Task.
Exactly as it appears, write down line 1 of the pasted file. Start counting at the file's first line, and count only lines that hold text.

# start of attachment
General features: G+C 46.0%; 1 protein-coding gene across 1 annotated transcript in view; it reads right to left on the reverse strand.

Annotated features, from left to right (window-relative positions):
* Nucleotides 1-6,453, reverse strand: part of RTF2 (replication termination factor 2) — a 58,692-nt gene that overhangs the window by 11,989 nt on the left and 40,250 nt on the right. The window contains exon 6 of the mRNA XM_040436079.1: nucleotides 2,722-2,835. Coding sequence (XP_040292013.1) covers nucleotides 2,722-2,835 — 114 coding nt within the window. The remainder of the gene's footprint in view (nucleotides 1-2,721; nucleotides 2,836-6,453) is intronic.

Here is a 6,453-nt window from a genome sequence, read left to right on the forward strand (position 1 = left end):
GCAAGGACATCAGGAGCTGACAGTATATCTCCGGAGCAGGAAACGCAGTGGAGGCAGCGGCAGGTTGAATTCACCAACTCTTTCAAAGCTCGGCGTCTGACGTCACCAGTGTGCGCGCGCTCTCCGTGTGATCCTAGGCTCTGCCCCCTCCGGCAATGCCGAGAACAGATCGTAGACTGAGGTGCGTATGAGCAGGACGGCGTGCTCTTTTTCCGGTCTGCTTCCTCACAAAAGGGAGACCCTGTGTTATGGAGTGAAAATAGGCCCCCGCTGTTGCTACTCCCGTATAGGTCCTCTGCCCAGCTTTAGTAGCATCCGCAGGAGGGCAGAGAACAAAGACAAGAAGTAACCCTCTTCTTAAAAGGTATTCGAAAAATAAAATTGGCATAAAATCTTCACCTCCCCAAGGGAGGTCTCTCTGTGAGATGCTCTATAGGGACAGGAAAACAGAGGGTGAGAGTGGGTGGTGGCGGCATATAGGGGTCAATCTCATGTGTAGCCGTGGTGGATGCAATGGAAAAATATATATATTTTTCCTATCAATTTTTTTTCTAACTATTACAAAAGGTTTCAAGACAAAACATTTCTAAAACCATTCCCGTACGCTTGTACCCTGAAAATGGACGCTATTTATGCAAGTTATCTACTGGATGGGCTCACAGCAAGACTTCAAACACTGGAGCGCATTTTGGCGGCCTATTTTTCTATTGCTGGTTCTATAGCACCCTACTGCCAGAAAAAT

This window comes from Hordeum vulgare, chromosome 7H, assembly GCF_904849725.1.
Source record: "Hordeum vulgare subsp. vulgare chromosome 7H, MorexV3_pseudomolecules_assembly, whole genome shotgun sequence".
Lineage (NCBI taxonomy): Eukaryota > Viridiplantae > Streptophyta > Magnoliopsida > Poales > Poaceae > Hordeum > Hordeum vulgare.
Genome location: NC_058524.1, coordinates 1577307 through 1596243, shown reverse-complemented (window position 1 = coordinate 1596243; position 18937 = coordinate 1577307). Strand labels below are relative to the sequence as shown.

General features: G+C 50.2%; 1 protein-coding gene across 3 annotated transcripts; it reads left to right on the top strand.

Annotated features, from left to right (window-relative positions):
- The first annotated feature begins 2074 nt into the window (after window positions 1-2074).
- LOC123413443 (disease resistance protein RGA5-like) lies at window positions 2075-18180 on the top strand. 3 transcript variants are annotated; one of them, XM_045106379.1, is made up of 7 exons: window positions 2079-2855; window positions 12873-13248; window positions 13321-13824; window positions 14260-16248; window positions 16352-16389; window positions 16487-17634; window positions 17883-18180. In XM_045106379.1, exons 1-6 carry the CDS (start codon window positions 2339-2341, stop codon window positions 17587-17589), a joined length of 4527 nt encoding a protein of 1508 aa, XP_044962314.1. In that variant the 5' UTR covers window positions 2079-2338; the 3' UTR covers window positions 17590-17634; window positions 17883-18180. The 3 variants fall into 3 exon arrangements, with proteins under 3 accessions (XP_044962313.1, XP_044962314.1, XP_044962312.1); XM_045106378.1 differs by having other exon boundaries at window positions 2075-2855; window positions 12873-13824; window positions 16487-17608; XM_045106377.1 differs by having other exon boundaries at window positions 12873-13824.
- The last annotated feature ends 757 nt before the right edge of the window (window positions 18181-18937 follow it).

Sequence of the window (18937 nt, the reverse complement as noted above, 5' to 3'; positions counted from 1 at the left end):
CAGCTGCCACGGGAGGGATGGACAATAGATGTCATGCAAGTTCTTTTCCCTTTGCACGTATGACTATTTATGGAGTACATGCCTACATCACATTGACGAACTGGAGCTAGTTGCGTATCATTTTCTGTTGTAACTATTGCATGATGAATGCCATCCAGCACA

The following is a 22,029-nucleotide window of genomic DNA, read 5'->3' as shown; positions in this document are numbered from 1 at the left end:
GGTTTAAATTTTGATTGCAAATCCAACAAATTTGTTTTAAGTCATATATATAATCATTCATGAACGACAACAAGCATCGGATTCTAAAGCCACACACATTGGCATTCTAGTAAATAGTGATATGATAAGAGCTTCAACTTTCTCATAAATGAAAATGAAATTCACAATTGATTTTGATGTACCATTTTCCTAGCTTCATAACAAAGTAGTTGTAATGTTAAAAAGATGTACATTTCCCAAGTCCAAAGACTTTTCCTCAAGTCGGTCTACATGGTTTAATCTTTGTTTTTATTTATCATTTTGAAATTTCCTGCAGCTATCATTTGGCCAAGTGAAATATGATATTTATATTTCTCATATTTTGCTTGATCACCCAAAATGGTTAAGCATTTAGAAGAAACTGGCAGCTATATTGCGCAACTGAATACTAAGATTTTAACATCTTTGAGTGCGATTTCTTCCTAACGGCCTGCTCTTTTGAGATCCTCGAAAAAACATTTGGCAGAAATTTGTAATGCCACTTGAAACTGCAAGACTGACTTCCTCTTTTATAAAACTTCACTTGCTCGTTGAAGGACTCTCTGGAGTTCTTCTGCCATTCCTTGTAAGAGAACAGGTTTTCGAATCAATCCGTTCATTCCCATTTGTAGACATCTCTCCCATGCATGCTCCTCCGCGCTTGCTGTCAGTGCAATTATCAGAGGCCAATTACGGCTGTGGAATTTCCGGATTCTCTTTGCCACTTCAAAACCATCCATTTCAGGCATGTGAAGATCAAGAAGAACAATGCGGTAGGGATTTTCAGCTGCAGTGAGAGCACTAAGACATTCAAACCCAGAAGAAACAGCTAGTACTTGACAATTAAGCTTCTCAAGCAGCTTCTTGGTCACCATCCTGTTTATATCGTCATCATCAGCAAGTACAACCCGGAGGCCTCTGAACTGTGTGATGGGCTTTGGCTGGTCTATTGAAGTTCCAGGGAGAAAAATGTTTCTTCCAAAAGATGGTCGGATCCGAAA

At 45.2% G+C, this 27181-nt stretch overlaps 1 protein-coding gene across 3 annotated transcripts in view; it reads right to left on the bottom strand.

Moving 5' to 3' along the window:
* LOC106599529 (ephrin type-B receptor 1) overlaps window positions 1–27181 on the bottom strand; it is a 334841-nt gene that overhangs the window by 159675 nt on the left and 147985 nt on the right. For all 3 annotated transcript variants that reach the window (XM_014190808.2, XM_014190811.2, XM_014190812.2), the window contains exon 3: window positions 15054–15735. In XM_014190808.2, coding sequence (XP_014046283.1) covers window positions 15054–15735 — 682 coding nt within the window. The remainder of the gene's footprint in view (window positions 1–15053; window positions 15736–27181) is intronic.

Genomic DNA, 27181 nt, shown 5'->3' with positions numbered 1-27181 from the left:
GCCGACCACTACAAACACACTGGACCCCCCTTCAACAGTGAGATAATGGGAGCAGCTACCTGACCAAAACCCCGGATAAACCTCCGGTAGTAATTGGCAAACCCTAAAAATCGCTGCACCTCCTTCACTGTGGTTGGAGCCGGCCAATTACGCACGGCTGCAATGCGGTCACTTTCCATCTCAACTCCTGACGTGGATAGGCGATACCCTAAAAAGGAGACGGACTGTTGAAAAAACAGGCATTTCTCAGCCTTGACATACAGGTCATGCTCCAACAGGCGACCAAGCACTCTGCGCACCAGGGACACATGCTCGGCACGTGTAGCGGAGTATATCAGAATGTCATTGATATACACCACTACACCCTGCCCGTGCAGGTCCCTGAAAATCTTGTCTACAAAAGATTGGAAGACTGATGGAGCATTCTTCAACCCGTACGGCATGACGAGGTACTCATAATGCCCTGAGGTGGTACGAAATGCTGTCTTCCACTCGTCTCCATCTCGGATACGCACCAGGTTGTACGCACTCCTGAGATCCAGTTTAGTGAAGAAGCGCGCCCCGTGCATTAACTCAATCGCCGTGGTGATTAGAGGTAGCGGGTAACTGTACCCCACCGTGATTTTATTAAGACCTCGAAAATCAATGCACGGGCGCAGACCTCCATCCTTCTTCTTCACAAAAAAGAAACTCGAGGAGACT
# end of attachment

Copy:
General features: G+C 46.0%; 1 protein-coding gene across 1 annotated transcript in view; it reads right to left on the reverse strand.